(1) employ a professional marketing company from outside NI to ask the electorate what they see and present the results back to the members.

    (2) DITTO and ask potential voters what they would like to see from the sdlp.

    work on realigning the party from position (1) to position (2)

    when the die hard Dinas our politicians won’t modernise, shut it down and start again

  • murdockp

    poll the membership? this is not the problem. the problem is the non members. the party needs to poll them.

  • Croiteir

    They have done the first one murdockp, paid tens of thousands apparently to a Dublin firm who have, as I understand it, told them to concentrate on the middle class and young vote, to concentrate on being northern irish, and to change their name as a rebrand, interesting to see if this is true because, if so, this weekend will reveal it. If not then I have been sold a pup.

  • murdockp

    surely ROI has a vote on wether they want to take on board a version of hell into their country.

  • murdockp

    so they are not a labour movement. that’s the L gone then. are they social democratic?

  • Zig70

    I wouldn’t be surprised, I’d say that labour is a much more recognisable brand than social Democrat. Does anyone outside of political nerds know what it stands for?

  • Croiteir

    Firstly ask the existentialist question. The SDLP were always an amalgam of people who came out of the maelstrom of the late 1960’s and the protests for civil rights. That was the priority.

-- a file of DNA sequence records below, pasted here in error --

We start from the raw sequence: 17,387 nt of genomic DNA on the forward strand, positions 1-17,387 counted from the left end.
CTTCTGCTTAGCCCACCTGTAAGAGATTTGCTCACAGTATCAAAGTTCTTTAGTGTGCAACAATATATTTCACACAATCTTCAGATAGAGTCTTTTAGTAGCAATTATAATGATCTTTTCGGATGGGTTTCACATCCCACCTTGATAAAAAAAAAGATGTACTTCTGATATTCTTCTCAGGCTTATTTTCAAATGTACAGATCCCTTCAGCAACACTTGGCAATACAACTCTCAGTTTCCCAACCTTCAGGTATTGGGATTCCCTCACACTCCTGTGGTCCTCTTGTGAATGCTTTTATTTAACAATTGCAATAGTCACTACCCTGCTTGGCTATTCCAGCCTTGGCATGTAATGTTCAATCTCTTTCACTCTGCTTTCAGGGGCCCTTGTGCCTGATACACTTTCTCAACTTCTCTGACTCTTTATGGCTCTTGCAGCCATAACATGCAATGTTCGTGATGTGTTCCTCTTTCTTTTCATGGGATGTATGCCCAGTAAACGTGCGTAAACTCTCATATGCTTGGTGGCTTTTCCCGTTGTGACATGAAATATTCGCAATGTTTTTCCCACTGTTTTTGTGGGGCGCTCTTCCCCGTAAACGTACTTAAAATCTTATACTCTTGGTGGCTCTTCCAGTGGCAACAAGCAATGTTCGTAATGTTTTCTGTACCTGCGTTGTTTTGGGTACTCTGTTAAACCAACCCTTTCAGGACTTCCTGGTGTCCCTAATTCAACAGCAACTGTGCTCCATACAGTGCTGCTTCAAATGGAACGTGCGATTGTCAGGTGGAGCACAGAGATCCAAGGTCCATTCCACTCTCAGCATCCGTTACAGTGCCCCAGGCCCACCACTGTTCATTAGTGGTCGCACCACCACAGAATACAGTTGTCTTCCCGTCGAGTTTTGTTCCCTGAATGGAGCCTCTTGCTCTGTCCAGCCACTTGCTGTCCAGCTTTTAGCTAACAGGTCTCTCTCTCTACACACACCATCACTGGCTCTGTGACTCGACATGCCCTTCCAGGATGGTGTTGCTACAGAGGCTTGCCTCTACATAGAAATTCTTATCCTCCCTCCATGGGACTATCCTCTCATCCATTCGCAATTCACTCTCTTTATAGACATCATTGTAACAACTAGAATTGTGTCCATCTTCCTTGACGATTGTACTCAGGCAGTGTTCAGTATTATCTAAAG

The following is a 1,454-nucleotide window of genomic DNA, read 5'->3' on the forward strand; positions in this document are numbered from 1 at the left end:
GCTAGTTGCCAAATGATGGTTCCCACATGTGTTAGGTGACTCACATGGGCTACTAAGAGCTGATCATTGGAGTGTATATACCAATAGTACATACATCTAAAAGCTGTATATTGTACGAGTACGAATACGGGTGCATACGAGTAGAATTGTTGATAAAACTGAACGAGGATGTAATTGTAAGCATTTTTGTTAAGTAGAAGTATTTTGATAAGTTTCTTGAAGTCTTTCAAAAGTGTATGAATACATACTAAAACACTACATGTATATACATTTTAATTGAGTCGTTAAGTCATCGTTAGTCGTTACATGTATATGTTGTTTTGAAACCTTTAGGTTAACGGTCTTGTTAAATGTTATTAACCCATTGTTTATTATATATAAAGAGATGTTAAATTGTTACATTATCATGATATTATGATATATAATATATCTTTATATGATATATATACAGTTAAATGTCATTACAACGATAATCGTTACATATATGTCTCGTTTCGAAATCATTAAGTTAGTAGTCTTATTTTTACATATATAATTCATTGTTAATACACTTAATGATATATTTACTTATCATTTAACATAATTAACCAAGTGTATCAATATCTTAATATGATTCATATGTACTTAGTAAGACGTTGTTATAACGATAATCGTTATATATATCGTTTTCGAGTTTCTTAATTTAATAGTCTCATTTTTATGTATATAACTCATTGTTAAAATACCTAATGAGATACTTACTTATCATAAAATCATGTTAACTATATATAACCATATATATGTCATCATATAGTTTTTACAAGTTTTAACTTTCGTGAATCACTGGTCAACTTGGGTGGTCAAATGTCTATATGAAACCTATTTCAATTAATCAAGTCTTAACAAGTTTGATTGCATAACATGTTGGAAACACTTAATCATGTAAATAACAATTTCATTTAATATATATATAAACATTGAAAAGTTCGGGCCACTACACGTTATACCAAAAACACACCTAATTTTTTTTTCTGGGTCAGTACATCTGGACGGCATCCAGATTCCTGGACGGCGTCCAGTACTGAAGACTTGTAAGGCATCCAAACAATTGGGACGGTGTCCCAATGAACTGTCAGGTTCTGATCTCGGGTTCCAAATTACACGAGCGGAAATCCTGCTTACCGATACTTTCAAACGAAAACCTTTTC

Following the GFA that has been achieved to a large extent. It is now time to redefine what they are for.
    1 what part of the political spectrum they wish to inhabit. I cannot see how they intend to be a cohesive, united force which can present itself as a party that is not, as it is now, at continual internal war. The factionism must end. You cannot have an amalgam of political ideologies any more as the circumstance which created that no longer applies.
    2 Decide if they are an Irish, British or just a regional party and act accordingly
    3 Start with local communities and sell your wares by local engagement, represent the people.

  • Croiteir

    That is exactly what they need to clearly define, as in my post

  • murdockp

    well if the social democrat goes that just leaves party

    you cannot be a social democrat and be in favour of low corporation taxes and FDI investment from global capitalist businesses.

    this is right of centre policy.

  • Kevin Breslin

    Under any leadership you delicate responsibility, you need leadership outside the leadership. No person can be in so many places all at once to meddle everywhere. The Macedonian army of Alexander the Great was built on “foreign” recruits.